Synchronising the two sides of the brain

It is the left side of our brain that ensures that we understand language and produce speech, but it is the right side of our brain that looks after the intonation of our speech. This was discovered around 150 years ago, when doctors noticed that patients with a stroke on the left side of the brain often lost speech, and that those with a stroke on the right side mostly spoke in a monotonous voice, without any intonation, rhythm or stress.

Synchronising the two sides of the brain

Just to reiterate, sounds picked up by the right ear are processed in the left brain-half and vice versa, then how is it that we perceive an uninterrupted and smooth movement of sound when, for instance, standing on the side of the road and we hear a car passing. There is no dip or jolt in the sound we hear when the sound goes from one side to the other side. Judging by what we hear, we would not know that the processing passes over from one side to the other.

These are just two examples of how the brain coordinates and synchronises the two sides. We initiate our speech on the left side, but then we add intonation to it from the right side, in perfect harmony, just as the two sides work together to ensure sounds move smoothly from one side to the other. We take this function for granted, but we can see from the uncontrolled movements of new born babies that it is something that we have to learn and practise.

Vision, sound, touch, movement and balance all use processing spread across both brain halves. Therefore for all these senses it is critical to coordinate, synchronise and eventually join the information flow together in a structured and meaningful way, that helps us make sense of the world around us. In the first few years of life we make great strides in synchronisation the two sides of the brain and by the age of three most children will have mastered the basics.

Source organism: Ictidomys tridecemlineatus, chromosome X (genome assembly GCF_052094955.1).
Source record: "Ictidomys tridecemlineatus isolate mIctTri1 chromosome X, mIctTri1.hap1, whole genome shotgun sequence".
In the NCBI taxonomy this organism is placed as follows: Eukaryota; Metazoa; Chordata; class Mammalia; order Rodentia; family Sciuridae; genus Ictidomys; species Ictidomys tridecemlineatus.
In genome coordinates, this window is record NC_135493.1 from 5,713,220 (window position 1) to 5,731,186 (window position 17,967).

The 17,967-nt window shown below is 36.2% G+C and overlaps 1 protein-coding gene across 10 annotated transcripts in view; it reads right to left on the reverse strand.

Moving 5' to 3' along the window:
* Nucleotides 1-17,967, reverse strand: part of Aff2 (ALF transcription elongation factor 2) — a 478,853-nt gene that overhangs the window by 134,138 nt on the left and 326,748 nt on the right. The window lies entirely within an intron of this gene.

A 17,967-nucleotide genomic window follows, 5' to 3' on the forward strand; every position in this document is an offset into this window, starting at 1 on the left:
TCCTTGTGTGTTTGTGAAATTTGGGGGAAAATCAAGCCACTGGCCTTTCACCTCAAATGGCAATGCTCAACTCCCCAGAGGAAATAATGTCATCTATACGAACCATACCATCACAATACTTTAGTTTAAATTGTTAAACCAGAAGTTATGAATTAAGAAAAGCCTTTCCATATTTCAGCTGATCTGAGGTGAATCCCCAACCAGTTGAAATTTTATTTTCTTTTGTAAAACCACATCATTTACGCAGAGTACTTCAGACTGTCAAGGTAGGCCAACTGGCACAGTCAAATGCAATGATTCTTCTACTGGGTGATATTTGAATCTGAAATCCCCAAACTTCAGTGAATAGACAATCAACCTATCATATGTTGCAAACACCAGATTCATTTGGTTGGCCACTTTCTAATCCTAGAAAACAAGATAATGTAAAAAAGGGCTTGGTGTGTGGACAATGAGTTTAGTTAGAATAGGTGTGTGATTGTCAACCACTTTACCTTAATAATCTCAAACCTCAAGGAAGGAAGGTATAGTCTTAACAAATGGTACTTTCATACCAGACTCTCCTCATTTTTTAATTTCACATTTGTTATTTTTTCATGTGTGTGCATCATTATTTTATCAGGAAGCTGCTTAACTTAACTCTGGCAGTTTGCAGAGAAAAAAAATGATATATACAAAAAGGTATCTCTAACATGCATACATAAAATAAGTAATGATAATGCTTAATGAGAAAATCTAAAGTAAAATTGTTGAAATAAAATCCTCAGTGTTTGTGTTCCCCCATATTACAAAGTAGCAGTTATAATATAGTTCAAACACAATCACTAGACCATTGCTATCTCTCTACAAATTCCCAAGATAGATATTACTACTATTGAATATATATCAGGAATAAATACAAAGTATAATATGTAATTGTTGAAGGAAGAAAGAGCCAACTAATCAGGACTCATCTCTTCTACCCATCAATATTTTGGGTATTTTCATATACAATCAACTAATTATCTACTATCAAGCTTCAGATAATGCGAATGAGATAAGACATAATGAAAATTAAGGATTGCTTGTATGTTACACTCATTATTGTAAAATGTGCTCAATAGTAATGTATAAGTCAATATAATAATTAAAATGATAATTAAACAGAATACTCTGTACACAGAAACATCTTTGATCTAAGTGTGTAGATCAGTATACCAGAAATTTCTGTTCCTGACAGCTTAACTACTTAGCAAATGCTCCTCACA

When this coordination and synchronisation process is delayed or not fully developed, then we can notice the effects in abilities and behaviour. Poor fine and gross motor skills are easy to observe. Poor synchronisation of the visual system may lead to moving letters, slanted lines or the need for coloured glasses or overlays. In the auditory system this may lead to hypersensitivities or poor sound discrimination, which in turn will affect attention and concentration.

By providing fast and unexpectedly changing auditory input through headphones, with a constantly changing stereo image, the auditory processing centres have no choice but to start working better together in order to make sense of this unusual input. This workout for the brain helps to speed up decision making, improve sound discrimination and reduce sensitive hearing.

Surprisingly, the effects of this kind of auditory activation do not only impact on the hearing. We have also seen many striking examples of improvements in balance. That could of course be due to the fact that our sense of balance, our vestibular system, forms part of our inner ear and is thus in some ways linked to our hearing system. More surprising is the fact that any of the other senses may also be affected. It is not unusual to observe changes in eating habits due to the fact that the sense of smell or taste has changed. Interesting for Dyslexia in particular, we often notice changes in the way visual information is processed. It may be that coloured glasses or overlays are not needed any more, or that printed text is seen much clearer, without movement or distortion.

In the next post: Activating specialised functions.

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